Rural Methodist roots: Pat Summitt never hid her quiet, but deep, faith

Once a year, Seymour United Methodist Church held a "Laity Day" in which folks from the pews would handle all the clergy stuff one Sunday -- including the sermon.

The year was 1984, early in the Rev. Charles Maynard's decade at this fledgling congregation near Knoxville, Tenn. He already knew that one active member had a knack for motivational speaking, since she coached the University of Tennessee's Lady Vols basketball team.

"This was before she turned into 'PAT SUMMITT,' you know? For me she was just a lady at church named 'Pat,' " said Maynard, now the district superintendent of the region's Maryville District. "I asked her to speak and she said she didn't feel comfortable doing that sort of thing. …

"But the next year she said, 'Yes.' She talked about teamwork and linked everything to people having their own roles in the Body of Christ. It was all very biblical and she did a great job. I mean, she's Pat Summitt."

Things started changing after she coached the U.S. team to gold at the 1984 Olympics and the "Lady Vols started winning everything in sight," he said.

One thing didn't change. While Summitt's work demanded lots of time and travel, her family stayed as "active at church as the coach of a national powerhouse could possibly be," said Maynard. "It was pretty obvious that she had been raised in a Methodist church in rural Tennessee. It showed. Her faith went down deep."

Summitt's death at age 64, after a five-year fight with Alzheimer's disease, unleashed a national outpouring of tributes. With her intense, blue-eyed stare, she became an icon of excellence over four decades, eight national NCAA championships and 1,098 wins, the highest Division 1 total for any basketball coach -- male or female. Her athletes had a 100 percent graduation rate.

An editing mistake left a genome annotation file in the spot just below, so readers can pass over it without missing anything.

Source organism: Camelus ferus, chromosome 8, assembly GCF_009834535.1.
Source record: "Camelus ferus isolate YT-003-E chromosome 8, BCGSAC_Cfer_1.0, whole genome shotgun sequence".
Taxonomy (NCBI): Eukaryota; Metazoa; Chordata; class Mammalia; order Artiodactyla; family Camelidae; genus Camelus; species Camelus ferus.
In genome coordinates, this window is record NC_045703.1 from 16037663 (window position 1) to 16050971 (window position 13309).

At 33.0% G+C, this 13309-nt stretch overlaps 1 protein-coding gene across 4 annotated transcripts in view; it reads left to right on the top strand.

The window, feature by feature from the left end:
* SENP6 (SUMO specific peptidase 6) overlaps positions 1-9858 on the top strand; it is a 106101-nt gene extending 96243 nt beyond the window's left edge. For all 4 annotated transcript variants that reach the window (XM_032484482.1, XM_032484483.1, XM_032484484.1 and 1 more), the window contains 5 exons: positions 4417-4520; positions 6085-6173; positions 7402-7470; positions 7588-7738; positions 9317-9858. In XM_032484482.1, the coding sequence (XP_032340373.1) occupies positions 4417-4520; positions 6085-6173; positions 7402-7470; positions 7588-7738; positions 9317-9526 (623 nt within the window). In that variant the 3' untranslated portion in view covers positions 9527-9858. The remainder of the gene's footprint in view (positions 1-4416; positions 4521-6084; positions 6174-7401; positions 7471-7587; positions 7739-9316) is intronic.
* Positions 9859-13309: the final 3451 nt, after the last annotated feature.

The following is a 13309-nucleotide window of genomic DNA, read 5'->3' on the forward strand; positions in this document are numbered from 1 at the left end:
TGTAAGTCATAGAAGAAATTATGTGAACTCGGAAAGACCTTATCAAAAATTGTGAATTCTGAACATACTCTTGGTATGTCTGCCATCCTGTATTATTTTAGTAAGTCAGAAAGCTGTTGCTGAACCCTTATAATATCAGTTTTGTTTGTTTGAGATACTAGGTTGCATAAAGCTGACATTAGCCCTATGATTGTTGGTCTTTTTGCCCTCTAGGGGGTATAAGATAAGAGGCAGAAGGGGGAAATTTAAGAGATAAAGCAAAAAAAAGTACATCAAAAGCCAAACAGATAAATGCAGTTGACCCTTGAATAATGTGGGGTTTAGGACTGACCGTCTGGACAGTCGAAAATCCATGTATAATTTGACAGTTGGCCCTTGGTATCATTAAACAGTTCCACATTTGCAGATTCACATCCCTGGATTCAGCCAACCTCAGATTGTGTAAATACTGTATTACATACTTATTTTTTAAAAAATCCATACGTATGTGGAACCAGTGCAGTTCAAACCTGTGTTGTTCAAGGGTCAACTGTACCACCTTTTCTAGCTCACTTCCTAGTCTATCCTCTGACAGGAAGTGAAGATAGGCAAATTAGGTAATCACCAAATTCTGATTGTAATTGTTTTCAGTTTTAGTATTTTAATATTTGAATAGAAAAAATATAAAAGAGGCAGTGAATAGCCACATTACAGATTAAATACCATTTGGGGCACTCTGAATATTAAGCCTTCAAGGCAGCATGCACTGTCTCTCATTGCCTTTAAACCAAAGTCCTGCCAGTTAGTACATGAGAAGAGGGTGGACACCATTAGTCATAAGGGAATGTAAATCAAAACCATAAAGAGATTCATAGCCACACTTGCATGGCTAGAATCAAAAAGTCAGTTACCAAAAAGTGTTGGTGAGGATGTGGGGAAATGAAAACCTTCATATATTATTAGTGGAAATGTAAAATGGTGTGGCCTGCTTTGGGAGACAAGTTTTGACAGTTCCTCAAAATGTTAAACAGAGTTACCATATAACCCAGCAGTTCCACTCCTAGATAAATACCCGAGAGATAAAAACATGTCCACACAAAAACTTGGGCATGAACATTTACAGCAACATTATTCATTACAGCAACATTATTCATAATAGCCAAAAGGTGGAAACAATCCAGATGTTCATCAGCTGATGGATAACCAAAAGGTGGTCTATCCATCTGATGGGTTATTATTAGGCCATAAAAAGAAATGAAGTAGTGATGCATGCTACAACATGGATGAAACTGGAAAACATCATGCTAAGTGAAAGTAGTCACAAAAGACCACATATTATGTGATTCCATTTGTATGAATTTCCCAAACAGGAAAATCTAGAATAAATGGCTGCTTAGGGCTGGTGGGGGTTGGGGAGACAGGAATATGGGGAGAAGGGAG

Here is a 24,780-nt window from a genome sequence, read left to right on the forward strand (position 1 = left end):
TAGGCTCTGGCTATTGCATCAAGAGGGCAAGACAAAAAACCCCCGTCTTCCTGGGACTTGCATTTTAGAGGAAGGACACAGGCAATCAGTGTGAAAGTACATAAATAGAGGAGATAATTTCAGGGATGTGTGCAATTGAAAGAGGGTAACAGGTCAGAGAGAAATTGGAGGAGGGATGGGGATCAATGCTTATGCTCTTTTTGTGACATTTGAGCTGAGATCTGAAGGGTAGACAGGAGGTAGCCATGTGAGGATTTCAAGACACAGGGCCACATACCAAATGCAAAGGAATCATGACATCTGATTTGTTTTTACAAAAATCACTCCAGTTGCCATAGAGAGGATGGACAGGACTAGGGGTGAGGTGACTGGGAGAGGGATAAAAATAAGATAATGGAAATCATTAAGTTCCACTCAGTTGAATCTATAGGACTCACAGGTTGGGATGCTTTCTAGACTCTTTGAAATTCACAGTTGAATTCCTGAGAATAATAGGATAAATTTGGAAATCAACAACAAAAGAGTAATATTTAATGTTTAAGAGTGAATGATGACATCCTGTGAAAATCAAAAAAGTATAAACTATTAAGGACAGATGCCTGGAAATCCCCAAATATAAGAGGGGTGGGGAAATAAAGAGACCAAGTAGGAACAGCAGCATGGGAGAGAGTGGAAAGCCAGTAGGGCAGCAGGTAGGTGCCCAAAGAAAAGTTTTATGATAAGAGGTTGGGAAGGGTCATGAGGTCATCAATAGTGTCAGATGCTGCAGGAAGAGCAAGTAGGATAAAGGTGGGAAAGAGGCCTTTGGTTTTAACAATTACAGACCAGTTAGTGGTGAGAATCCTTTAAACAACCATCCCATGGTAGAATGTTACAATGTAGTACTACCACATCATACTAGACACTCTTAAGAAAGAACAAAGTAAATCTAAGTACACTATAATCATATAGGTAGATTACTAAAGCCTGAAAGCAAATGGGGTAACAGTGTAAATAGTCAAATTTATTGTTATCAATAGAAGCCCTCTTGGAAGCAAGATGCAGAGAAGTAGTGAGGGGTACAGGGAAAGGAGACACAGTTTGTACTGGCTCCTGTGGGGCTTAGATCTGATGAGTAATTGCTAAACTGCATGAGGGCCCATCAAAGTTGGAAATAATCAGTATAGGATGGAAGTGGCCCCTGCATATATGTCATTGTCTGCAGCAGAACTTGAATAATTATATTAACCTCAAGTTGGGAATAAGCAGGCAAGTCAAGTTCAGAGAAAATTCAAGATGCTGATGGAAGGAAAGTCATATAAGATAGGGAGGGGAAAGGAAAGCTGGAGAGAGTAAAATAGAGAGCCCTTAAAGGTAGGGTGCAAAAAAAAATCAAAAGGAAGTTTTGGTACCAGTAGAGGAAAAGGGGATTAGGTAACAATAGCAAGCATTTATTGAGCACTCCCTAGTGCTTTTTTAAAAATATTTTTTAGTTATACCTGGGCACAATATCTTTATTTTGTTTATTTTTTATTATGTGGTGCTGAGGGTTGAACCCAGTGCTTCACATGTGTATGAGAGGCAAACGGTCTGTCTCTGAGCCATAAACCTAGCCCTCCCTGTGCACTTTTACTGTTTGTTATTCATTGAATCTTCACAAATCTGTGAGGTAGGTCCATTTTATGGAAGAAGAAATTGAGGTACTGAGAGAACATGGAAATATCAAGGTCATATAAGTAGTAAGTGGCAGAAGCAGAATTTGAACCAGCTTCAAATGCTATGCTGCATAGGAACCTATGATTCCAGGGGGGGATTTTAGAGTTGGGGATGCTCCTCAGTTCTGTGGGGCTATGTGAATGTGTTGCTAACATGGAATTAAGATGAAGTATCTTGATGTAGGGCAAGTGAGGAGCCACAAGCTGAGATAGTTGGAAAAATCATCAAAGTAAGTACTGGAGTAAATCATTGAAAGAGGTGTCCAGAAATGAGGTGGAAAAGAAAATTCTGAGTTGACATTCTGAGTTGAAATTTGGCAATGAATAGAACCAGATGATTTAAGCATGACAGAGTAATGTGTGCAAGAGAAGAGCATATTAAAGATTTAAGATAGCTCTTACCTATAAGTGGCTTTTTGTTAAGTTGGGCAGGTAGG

Then came the devastating 2011 diagnosis from the Mayo Clinic. Months later, in a dialogue included in "Sum It Up," her autobiography co-written with Washington Post columnist Sally Jenkins, Summitt was blunt.

"Sometimes I wish God hadn't given me so many issues," she said.

Jenkins replied: "What kind of issues?"

"Personal issues," said Summitt. "I guess they made me who I am. I guess they made me better. One thing I've learned. … How powerful God is."

Later in the book, Summitt said she realized that "none of us have a perfect life here on earth. … We're not here to be completely satisfied. Nor are we in command -- not even of our own bodies. We borrow, we don't own. I know that everything I've been given came as gifts from God, and he has a way of reminding us, 'This is my work.' "

Behind the scenes, Summitt endured six miscarriages before the birth of her son, Tyler, and faced divorce, after 27 years of marriage. Her body was ravaged by rheumatoid arthritis. Then came Alzheimer's disease.

As a sign of their unity, Summitt and Tyler -- active in Knoxville's giant Faith Promise Church -- were baptized together in May 2012 to "go public with their faith," according to the Pat Summitt Foundation obituary.

Tyler Summitt added: "For 64 years, my mother first built her life upon a strong relationship with her Lord and Savior, Jesus Christ. Her foundation was also built upon love of her family and of her players, and love of the fundamentals of hard work which reflected her philosophy that 'you win in life with people.' "

Anyone who worshiped and prayed with her knew that, said Maynard, who baptized Tyler as a baby. Summitt knew who she was, he said.

In another book with Jenkins, there's a scene in which the undefeated 1998 Lady Vols team, shortly before winning the championship, began singing the Gospel classic, "Love Lifted Me" in the dark on their bus.

"I was sinking deep in sin, far from the peaceful shore. Very deeply stained within, sinking to rise no more. When the master of the sea heard my despairing cry, from the waters he lifted me. Now safe am I. Love lifted me."

"Pat wouldn't have broken out singing that hymn on her own, but she would have joyfully joined in and encouraged it," said Maynard. "She wouldn't have forced anything, but she would have embraced it.

"She was a doer of the faith, not a talker. But she wasn't hiding."